By Charles Maniace, Sovos
June marked a new era in U.S. taxation, particularly for e-commerce businesses and remote sellers. That’s when the U.S. Supreme Court overturned its long-standing Quill decision, ruling in the South Dakota v. Wayfair case that the state could collect sales tax from out-of-state and out-of-country vendors for purchases made by in-state residents. This decision opened the floodgates, as now more than 20 states have begun either enforcing or enacting laws or rules that require taxes to be collected from remote sellers. And there’s no doubt even more states will follow.
The rate at which states are issuing guidance is unprecedented. While this regulatory wave is dizzying for domestic sellers, it’s even more challenging for foreign outbound sellers who have limited U.S. operations and far fewer insights into American tax policy.
Communities Striving To Collect What They’re Owed
New state-by-state requirements are similar to rules cropping up in Latin America, Europe and other parts of the world, which compel e-service providers to register to collect and remit value-added tax (VAT) even if they have no other connection to a country other than the fact that their customer happens to reside there. All of these tax changes share one common goal: closing significant local tax gaps.
In 2017 alone, the U.S. Government Accountability Office estimated that states had lost more than $13 billion in taxes they could not collect. These gaps have gotten wider over the years, since Quill established physical presence in a state as a foundation for taxability. In the South Dakota v. Wayfair decision, Justice Anthony Kennedy wrote that the “internet's prevalence and power have changed the dynamics of the national economy," noting when Quill was decided in 1992, revenue for mail order products were around $180 billion. Fast forward to 2017, when Americans spent an estimated $453.5 billion in e-commerce transactions.
Foreign Sellers: Pay Close Attention
Retailers based outside of the U.S. need to pay close attention to how these sales tax requirements are evolving and quickly develop a game plan for compliance.
With the Supreme Court's ruling, states can now articulate that they have a reasonable standard to establish whether a business has substantial nexus requiring it to pay sales tax. The South Dakota standard, for example, is 200 or more separate transactions or more than $100,000 in sales in the prior or current calendar year. Many other states are adopting that standard, but not all, which makes it imperative for foreign companies to know their exact exposure.
Tax Automation In A Post Quill World: How To Plot A Course Of Action
Second only to China’s e-commerce market, these new regulations aren’t likely to deter foreign retailers from selling to American consumers. Therefore, here are a few steps e-retailers should take to ensure compliance:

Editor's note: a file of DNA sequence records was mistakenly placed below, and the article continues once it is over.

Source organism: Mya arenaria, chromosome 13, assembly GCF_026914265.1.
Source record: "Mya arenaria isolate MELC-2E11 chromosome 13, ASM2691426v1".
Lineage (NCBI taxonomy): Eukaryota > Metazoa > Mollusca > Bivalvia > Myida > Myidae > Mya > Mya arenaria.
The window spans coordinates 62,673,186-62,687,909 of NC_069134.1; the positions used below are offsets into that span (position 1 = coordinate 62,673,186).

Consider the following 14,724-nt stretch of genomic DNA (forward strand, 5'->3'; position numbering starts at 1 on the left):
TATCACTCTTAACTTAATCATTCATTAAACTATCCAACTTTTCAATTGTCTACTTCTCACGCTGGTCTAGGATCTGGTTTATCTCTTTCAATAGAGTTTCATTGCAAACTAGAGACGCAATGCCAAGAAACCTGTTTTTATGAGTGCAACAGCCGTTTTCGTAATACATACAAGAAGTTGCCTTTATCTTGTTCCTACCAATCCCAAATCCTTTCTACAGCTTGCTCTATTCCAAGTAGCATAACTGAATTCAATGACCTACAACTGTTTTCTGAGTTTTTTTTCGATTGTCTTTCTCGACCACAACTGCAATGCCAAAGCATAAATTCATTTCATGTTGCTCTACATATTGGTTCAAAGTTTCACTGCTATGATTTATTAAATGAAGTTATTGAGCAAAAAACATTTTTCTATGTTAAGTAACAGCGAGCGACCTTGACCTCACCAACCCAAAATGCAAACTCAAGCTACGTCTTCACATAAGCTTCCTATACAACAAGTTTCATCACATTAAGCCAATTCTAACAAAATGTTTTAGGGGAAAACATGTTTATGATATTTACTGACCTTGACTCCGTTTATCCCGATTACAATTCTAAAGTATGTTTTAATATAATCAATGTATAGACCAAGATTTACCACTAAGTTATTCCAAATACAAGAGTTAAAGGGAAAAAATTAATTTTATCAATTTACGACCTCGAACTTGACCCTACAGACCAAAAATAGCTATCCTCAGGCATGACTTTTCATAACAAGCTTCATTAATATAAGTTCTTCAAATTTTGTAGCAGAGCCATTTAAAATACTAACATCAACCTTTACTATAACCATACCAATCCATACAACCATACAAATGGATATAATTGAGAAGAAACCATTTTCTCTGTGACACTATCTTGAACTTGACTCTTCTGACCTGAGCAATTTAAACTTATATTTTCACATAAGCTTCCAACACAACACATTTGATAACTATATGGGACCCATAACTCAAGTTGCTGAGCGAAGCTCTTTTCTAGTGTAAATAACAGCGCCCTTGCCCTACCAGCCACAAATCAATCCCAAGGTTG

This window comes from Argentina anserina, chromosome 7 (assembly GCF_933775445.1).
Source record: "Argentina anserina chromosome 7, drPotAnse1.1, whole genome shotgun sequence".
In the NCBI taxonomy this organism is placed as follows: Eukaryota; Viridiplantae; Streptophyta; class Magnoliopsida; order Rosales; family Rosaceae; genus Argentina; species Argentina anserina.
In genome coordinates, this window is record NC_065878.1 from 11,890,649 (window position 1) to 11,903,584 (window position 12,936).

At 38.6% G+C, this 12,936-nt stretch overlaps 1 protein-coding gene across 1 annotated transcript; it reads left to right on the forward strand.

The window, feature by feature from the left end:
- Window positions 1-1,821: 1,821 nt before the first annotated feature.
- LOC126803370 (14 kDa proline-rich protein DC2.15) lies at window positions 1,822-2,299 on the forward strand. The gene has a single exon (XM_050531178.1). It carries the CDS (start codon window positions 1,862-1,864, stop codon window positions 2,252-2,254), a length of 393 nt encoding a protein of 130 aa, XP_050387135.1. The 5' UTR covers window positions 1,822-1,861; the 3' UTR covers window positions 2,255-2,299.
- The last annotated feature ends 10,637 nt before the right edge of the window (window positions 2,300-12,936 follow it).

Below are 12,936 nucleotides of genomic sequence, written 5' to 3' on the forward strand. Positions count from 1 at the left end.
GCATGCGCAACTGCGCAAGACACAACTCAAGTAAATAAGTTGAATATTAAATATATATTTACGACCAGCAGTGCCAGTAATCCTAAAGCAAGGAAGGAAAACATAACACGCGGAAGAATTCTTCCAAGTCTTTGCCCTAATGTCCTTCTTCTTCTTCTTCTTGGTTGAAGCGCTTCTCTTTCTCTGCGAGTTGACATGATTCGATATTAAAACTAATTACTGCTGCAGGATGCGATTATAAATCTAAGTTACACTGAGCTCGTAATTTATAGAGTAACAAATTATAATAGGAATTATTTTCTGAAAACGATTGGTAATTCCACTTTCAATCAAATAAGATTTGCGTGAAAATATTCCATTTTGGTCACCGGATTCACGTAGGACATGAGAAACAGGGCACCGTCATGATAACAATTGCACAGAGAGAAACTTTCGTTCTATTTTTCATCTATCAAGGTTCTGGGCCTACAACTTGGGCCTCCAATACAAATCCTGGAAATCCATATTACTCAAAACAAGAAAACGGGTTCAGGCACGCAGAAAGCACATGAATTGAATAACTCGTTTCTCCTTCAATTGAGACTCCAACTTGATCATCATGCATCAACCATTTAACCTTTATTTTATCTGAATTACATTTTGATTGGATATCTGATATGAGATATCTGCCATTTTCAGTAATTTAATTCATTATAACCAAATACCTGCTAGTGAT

The Role Of Software And Automation In Tax Compliance
In addressing compliance, sellers – both foreign and domestic – may experience a number of missteps, whether it's trying to maintain rates and rules databases themselves, stretching an existing solution beyond its capability, or selecting a vendor that is not the right fit.
Staying current on specific rules in every U.S. state may seem like an insurmountable challenge, but tax automation software can ease the burden significantly. The South Dakota v. Wayfair ruling even mentions the importance of software and the availability of reliable and affordable solutions on the market today. This ruling will likely drive further adoption of software, particularly among smaller businesses that have largely flown under the radar until now.
When considering tax automation software, global retailers should ask several key questions:
Change in sales tax obligations in the U.S. is only just beginning. Thanks to this summer’s Supreme Court ruling, more states will be empowered to bridge tax gaps by ensuring all sales are properly taxed, even if the seller is located outside of the state or the country. Keeping up with these requirements and adopting flexible tax automation solutions are the best ways businesses can work to minimize their risk, maintain their reputation and continue to grow their global sales.
About The Author
An attorney by trade with more than 15 years spent in tax and regulatory automation, Charles Maniace leads Sovos’ team of attorneys and tax professionals responsible for all the tax and regulatory content that keeps clients continually complaint. He is a well-known speaker on a variety of topics, including “The Taxation of High-Tech Transactions,” “The Taxation of Remote Commerce,” “The Regulatory Implications of Brexit,” “The Rise of E-Audits,” “Form 1042-S Best Practices” and “Penalty Abatement Practices for Information Returns.”